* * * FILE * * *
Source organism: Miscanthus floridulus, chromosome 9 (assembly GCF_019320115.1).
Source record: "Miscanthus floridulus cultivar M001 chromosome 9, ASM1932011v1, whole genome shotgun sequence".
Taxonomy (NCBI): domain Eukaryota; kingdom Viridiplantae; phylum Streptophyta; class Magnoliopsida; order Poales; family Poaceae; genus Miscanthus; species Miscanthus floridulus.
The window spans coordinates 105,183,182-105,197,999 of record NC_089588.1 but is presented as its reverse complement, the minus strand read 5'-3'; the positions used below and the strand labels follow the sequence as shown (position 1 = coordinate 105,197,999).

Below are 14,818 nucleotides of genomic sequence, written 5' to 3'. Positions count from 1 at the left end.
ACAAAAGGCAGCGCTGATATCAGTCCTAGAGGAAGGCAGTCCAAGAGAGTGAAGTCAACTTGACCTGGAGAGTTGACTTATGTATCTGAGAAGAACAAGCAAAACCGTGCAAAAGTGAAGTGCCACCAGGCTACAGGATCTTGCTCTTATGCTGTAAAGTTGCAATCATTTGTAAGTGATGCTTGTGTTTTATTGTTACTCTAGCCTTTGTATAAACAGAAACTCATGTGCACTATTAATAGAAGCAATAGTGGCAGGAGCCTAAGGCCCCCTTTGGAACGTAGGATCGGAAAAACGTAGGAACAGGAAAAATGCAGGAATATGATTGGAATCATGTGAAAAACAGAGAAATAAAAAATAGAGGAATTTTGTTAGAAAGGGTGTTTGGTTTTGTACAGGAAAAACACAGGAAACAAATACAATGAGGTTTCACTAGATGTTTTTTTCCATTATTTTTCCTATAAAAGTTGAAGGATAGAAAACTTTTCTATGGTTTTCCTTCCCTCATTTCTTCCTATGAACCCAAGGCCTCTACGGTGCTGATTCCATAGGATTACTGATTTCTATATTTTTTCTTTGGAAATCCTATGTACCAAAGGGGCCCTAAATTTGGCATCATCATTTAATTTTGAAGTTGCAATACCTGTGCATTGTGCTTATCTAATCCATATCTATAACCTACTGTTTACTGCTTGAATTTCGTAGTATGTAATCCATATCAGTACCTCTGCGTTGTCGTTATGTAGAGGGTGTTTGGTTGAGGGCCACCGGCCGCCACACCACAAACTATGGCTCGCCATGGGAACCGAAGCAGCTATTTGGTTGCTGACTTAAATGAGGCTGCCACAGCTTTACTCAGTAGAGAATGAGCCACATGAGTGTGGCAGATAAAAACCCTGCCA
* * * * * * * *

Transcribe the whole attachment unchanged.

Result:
Source organism: Miscanthus floridulus, chromosome 9 (assembly GCF_019320115.1).
Source record: "Miscanthus floridulus cultivar M001 chromosome 9, ASM1932011v1, whole genome shotgun sequence".
Taxonomy (NCBI): domain Eukaryota; kingdom Viridiplantae; phylum Streptophyta; class Magnoliopsida; order Poales; family Poaceae; genus Miscanthus; species Miscanthus floridulus.
The window spans coordinates 105,183,182-105,197,999 of record NC_089588.1 but is presented as its reverse complement, the minus strand read 5'-3'; the positions used below and the strand labels follow the sequence as shown (position 1 = coordinate 105,197,999).

Below are 14,818 nucleotides of genomic sequence, written 5' to 3'. Positions count from 1 at the left end.
ACAAAAGGCAGCGCTGATATCAGTCCTAGAGGAAGGCAGTCCAAGAGAGTGAAGTCAACTTGACCTGGAGAGTTGACTTATGTATCTGAGAAGAACAAGCAAAACCGTGCAAAAGTGAAGTGCCACCAGGCTACAGGATCTTGCTCTTATGCTGTAAAGTTGCAATCATTTGTAAGTGATGCTTGTGTTTTATTGTTACTCTAGCCTTTGTATAAACAGAAACTCATGTGCACTATTAATAGAAGCAATAGTGGCAGGAGCCTAAGGCCCCCTTTGGAACGTAGGATCGGAAAAACGTAGGAACAGGAAAAATGCAGGAATATGATTGGAATCATGTGAAAAACAGAGAAATAAAAAATAGAGGAATTTTGTTAGAAAGGGTGTTTGGTTTTGTACAGGAAAAACACAGGAAACAAATACAATGAGGTTTCACTAGATGTTTTTTTCCATTATTTTTCCTATAAAAGTTGAAGGATAGAAAACTTTTCTATGGTTTTCCTTCCCTCATTTCTTCCTATGAACCCAAGGCCTCTACGGTGCTGATTCCATAGGATTACTGATTTCTATATTTTTTCTTTGGAAATCCTATGTACCAAAGGGGCCCTAAATTTGGCATCATCATTTAATTTTGAAGTTGCAATACCTGTGCATTGTGCTTATCTAATCCATATCTATAACCTACTGTTTACTGCTTGAATTTCGTAGTATGTAATCCATATCAGTACCTCTGCGTTGTCGTTATGTAGAGGGTGTTTGGTTGAGGGCCACCGGCCGCCACACCACAAACTATGGCTCGCCATGGGAACCGAAGCAGCTATTTGGTTGCTGACTTAAATGAGGCTGCCACAGCTTTACTCAGTAGAGAATGAGCCACATGAGTGTGGCAGATAAAAACCCTGCCA